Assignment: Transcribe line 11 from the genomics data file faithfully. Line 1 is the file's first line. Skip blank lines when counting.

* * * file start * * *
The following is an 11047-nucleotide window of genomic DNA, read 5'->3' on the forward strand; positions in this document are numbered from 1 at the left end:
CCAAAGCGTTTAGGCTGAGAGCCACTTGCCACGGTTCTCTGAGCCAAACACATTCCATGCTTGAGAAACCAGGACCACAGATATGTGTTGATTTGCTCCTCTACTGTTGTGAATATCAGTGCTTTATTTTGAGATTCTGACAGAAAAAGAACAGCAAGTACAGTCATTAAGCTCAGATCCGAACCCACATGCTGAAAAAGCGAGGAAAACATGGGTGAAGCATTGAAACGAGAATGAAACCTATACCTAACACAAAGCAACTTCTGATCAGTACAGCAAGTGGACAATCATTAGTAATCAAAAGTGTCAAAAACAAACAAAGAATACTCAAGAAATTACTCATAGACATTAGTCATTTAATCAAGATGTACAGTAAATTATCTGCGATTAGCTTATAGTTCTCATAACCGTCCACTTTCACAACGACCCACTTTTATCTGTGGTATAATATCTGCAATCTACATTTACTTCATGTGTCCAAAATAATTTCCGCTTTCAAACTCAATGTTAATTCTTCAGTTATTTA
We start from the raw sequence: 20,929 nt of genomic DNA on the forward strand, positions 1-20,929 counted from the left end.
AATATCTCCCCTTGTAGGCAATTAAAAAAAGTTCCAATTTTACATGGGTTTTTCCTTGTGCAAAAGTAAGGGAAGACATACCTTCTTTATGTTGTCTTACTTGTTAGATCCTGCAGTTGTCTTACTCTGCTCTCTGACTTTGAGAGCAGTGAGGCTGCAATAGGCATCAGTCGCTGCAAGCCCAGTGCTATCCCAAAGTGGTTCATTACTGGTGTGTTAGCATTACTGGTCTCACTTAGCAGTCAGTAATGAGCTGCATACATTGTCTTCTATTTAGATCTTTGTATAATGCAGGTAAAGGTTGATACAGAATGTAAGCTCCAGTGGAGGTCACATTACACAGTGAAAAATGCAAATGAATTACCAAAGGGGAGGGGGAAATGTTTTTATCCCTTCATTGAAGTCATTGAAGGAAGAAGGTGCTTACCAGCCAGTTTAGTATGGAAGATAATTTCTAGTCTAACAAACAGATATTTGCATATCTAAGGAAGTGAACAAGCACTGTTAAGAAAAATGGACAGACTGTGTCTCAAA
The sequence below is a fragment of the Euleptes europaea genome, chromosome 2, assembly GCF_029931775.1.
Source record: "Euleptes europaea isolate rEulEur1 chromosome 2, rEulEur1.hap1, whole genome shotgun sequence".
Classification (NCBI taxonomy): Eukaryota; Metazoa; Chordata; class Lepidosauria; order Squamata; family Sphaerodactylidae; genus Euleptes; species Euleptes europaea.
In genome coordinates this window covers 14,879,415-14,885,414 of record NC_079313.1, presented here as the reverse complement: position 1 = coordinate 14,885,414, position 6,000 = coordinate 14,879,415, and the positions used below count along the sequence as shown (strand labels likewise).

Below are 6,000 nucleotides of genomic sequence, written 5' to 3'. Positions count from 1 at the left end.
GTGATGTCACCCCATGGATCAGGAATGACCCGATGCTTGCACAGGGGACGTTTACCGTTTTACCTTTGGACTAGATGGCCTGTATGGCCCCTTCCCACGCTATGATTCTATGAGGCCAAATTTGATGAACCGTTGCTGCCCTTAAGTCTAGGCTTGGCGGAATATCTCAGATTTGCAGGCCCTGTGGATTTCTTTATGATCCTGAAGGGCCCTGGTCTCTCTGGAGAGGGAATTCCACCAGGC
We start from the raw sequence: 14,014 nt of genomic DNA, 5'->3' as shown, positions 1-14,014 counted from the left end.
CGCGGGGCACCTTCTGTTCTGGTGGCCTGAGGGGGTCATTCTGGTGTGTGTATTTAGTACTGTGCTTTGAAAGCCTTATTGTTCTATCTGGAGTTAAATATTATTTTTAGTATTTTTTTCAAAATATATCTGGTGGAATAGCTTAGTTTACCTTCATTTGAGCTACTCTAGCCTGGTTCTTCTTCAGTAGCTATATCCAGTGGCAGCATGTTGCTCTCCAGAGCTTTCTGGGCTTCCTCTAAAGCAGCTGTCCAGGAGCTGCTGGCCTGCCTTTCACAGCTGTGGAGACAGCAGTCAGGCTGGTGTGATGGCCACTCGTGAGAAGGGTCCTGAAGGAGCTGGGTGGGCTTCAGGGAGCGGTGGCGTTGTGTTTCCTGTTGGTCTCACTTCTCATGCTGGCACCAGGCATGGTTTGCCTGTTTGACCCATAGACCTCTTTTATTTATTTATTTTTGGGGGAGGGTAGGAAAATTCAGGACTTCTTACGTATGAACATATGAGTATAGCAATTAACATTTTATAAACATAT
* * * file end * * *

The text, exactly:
We start from the raw sequence: 14,014 nt of genomic DNA, 5'->3' as shown, positions 1-14,014 counted from the left end.